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Astronomy & Astrophysics, (618), p. A63, 2018

DOI: 10.1051/0004-6361/201832942



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The GJ 504 system revisited

This paper was not found in any repository, but could be made available legally by the author.
This paper was not found in any repository, but could be made available legally by the author.

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Data provided by SHERPA/RoMEO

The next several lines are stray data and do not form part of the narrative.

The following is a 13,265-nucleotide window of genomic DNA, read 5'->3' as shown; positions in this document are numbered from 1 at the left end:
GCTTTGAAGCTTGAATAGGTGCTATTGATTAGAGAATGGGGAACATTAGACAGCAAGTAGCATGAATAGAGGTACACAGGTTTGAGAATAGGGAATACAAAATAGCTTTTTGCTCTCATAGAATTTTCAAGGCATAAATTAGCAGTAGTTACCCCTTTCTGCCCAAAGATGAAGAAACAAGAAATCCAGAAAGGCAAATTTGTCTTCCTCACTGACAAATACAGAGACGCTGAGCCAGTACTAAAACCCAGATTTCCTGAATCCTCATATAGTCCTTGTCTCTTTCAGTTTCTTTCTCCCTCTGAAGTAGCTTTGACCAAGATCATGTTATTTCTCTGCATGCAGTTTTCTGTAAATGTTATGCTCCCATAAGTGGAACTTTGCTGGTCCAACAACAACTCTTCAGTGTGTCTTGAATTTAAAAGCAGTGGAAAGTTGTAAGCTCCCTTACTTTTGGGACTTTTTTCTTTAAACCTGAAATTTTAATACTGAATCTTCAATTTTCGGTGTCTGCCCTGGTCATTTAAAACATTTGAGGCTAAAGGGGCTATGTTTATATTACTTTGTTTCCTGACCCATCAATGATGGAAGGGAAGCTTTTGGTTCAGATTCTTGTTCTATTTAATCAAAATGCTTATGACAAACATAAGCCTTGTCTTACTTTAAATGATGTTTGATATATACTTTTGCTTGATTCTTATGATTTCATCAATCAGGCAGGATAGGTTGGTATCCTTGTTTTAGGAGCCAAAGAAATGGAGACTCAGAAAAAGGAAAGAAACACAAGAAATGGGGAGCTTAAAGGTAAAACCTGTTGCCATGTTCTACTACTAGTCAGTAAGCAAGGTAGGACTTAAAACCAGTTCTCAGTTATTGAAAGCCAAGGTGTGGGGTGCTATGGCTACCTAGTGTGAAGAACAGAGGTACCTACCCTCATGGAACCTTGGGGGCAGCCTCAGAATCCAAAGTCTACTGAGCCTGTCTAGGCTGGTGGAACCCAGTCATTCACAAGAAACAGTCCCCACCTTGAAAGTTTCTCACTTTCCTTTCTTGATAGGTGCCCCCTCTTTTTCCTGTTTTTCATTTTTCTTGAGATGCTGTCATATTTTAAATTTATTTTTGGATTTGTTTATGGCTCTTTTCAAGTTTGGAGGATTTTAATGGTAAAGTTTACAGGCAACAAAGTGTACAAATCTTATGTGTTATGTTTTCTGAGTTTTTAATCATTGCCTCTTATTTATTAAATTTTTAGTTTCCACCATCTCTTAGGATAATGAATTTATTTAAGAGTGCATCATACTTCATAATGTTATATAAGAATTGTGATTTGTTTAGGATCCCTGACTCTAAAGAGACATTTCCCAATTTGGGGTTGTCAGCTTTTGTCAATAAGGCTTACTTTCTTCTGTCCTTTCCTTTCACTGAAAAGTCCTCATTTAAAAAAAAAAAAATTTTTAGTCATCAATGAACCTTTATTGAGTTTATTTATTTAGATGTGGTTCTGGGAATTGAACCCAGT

Context. The G-type star GJ504A is known to host a 3–35 MJup companion whose temperature, mass, and projected separation all contribute to making it a test case for planet formation theories and atmospheric models of giant planets and light brown dwarfs. Aims. We aim at revisiting the system age, architecture, and companion physical and chemical properties using new complementary interferometric, radial-velocity, and high-contrast imaging data. Methods. We used the CHARA interferometer to measure GJ504A’s angular diameter and obtained an estimation of its radius in combinationwith the HIPPARCOS parallax. The radius was compared to evolutionary tracks to infer a new independent age range for the system. We collected dual imaging data with IRDIS on VLT/SPHERE to sample the near-infrared (1.02–2.25 μm) spectral energy distribution (SED) of the companion. The SED was compared to five independent grids of atmospheric models (petitCODE,Exo-REM, BT-SETTL, Morley et al., and ATMO) to infer the atmospheric parameters of GJ 504b and evaluate model-to-model systematic errors. In addition, we used a specific model grid exploring the effect of different C/O ratios. Contrast limits from 2011 to 2017 were combined with radial velocity data of the host star through the MESS2 tool to define upper limits on the mass of additional companions in the system from 0.01 to 100 au. We used an MCMC fitting tool to constrain the companion’sorbital parameters based on the measured astrometry, and dedicated formation models to investigate its origin. Results. We report a radius of 1.35 ± 0.04 R for GJ504A. The radius yields isochronal ages of 21 ± 2 Myr or 4.0 ± 1.8 Gyr for the system and line-of-sight stellar rotation axis inclination of 162.4−4.3+3.8 degrees or 186.6−3.8+4.3 degrees. We re-detect the companion in the Y2, Y3, J3, H2, and K1 dual-band images. The complete 1–4 μm SED shape of GJ504b is best reproduced by T8-T9.5 objects with intermediate ages (≤ 1.5Gyr), and/or unusual dusty atmospheres and/or super-solar metallicities. All atmospheric models yield Teff = 550 ± 50 K for GJ504b and point toward a low surface gravity (3.5–4.0 dex). The accuracy on the metallicity value is limited by model-to-model systematics; it is not degenerate with the C/O ratio. We derive log L∕L = −6.15 ± 0.15 dex for the companion from the empirical analysis and spectral synthesis. The luminosity and Teff yield masses of M = 1.3−0.3+0.6 MJup and M = 23−9+10 MJup for the young and old age ranges, respectively. The semi-major axis (sma) is above 27.8 au and the eccentricity is lower than 0.55. The posterior on GJ 504b’s orbital inclination suggests a misalignment with the rotation axis of GJ 504A. We exclude additional objects (90% prob.) more massive than 2.5 and 30 MJup with semi-major axes in the range 0.01–80 au for the young and old isochronal ages, respectively. Conclusions. The mass and semi-major axis of GJ 504b are marginally compatible with a formation by disk-instability if the system is 4 Gyr old. The companion is in the envelope of the population of planets synthesized with our core-accretion model. Additional deep imaging and spectroscopic data with SPHERE and JWST should help to confirm the possible spin-orbit misalignment and refine the estimates on the companion temperature, luminosity, and atmospheric composition.

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